Sunday, October 16, 2011

(Non) Denominational Identity.

This is just a brief post, a thought I have had while working on another idea. I wonder if somehow the very word denomination has picked up a negative meaning in modern American culture. I’ve been looking at some small churches lately, and have noticed an odd grey area in which a sizeable number of non-denominational churches have more locations and members than some denominations claim in total.

To look at one concrete example, Bill Hybels’ Willow Creek Church has a network of individual locations and even a motto “One Church, Several Locations” but maintains that it has no denomination. Further, he has created a Willow Creek Association (WCA) to spread his message and biblical interpretations, which now has over 9,000 member churches in 45 countries. The Willow Creek Church itself has over 24,000 members, and is known for aggressively trimming its roles so these are likely accurate numbers. The application to join even says that WCA is only intended for churches with an orthodox understanding of the bible; Orthodox according to the doctrine of WCA, not any existing denomination, of course. While I am happy to admit that Willow Creek may not belong to any older denomination, the only thing that I can see that keeps them non-denominational as opposed to being the first generation of the Willow Creek denomination is an aversion to the word.

On the flip side, we can look at a denomination like the Evangelical Free Church in America (EFCA). This denomination has a very basic eloquent statement of faith, but lacks the organizational system to provide any unified direction or mandates to member congregations.. Further, each congregation is left to its own devices to find and elevate pastors when the need arises. Figures show that this denomination has about 1400-1500 member churches, and a total membership of around 300,000 total members, having had steady growth since its founding as a separate denomination in the 1950's. I have not been able to find any element other than age which makes the beliefs of the EFCA more rigid or unified than those of the WCA, yet they wear the label of a denomination with no complaint.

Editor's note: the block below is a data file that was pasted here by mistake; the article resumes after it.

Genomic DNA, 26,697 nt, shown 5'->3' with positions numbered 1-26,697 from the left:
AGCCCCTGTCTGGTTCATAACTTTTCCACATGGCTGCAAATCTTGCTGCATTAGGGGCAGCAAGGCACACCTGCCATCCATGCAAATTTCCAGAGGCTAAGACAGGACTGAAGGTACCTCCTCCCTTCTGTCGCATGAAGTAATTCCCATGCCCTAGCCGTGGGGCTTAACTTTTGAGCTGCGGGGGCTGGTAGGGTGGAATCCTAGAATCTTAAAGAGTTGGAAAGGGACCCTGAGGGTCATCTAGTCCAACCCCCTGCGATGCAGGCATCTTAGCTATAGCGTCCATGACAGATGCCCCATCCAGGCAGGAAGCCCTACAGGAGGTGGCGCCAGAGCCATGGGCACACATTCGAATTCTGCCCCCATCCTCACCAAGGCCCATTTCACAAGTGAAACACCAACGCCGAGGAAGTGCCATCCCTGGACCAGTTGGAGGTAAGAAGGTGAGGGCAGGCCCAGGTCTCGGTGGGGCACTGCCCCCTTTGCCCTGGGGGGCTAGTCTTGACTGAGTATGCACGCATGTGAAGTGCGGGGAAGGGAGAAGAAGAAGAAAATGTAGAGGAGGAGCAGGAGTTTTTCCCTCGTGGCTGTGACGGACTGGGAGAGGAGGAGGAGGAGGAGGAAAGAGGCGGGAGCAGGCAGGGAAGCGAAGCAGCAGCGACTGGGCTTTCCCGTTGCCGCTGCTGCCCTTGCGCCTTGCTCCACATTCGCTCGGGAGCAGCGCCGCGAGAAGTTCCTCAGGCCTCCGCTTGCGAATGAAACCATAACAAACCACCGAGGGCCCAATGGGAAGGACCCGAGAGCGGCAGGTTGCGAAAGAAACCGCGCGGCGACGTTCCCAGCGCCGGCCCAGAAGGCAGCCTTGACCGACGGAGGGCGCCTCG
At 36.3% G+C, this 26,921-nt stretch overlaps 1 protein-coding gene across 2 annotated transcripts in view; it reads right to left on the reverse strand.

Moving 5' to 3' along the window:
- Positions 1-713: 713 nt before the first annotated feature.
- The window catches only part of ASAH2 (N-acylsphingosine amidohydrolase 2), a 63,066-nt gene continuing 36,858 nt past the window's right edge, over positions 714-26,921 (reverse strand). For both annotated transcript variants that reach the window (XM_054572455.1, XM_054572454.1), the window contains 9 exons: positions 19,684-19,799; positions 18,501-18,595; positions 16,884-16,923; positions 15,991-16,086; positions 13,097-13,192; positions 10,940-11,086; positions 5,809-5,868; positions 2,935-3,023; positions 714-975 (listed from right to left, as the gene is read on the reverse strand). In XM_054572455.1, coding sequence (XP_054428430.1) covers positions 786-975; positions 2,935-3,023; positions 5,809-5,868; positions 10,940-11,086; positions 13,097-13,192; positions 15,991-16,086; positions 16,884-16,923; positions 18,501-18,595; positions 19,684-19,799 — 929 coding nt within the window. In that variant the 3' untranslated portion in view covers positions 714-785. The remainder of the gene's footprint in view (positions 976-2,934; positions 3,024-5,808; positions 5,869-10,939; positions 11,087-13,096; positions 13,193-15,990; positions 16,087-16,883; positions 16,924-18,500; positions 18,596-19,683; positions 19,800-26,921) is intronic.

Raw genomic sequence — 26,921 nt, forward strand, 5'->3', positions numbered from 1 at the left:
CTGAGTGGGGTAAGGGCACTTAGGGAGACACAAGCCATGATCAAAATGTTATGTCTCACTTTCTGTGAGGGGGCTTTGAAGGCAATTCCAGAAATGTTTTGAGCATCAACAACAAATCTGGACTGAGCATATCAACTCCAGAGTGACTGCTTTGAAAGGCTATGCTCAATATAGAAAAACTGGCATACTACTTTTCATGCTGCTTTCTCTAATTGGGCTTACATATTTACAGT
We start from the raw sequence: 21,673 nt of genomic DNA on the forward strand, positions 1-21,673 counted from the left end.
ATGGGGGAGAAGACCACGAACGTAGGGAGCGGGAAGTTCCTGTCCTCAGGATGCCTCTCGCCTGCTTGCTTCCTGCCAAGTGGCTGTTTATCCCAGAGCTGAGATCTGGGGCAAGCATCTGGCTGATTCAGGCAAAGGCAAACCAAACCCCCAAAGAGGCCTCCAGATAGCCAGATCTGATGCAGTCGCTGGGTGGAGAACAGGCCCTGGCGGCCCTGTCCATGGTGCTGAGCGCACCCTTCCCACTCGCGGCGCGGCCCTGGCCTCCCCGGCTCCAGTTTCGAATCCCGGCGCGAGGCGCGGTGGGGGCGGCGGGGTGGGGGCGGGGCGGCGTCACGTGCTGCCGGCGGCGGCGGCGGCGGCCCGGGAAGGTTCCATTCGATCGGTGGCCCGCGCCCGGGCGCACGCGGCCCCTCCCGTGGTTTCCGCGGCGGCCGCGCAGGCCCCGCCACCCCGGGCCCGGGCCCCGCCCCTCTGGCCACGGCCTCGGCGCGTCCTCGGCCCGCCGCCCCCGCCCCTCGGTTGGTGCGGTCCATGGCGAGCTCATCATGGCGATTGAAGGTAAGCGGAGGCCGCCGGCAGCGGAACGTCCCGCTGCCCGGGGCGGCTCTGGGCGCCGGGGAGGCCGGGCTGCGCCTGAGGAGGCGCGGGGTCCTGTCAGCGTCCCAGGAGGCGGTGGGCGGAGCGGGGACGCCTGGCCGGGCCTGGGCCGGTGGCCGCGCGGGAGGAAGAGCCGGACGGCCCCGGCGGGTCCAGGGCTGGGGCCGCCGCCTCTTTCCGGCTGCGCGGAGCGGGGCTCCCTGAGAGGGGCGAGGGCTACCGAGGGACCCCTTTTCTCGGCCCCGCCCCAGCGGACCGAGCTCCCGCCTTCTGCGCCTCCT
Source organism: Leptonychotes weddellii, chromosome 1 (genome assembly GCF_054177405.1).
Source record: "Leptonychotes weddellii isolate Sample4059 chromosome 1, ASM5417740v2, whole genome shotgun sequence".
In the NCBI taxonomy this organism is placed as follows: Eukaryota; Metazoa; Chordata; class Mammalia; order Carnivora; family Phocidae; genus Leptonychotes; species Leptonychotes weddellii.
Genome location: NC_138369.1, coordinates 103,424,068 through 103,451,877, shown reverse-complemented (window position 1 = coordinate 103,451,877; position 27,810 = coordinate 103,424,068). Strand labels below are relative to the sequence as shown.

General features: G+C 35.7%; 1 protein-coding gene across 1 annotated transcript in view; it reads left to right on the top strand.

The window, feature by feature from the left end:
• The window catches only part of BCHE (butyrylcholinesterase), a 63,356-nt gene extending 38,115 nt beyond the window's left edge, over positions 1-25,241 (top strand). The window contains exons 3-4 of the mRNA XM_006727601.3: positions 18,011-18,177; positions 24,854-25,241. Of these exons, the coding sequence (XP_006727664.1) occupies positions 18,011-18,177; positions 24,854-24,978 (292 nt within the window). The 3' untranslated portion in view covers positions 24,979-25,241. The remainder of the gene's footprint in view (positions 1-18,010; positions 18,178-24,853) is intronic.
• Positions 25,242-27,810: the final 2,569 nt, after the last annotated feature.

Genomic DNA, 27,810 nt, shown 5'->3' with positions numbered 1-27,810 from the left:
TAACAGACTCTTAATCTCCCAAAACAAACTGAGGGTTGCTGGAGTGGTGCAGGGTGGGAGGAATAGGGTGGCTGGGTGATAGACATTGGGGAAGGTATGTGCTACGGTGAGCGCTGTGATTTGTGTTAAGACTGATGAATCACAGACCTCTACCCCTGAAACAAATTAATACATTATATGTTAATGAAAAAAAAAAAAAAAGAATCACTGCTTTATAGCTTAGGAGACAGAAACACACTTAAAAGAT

I am not sure why this is, although I do have some personal suspicions. In a brief overview, it seems that there is a relatively high correlation between how aggressively a church is marketed, and how likely it is to either fail to disclose a denominational affiliation or to belong to an organization which labeled itself nondenominational. It also seems that churches which are still guided by the founder, whether he remains the primary preacher or not, seem to have a strong desire to claim a lack of affiliation, even if they have created multi-state networks of dozens, hundreds, or thousands of churches sharing common beliefs. I have not had the time to make any study as to how or why denomination became a taboo word, but the fact that it seems to be is interesting to me.

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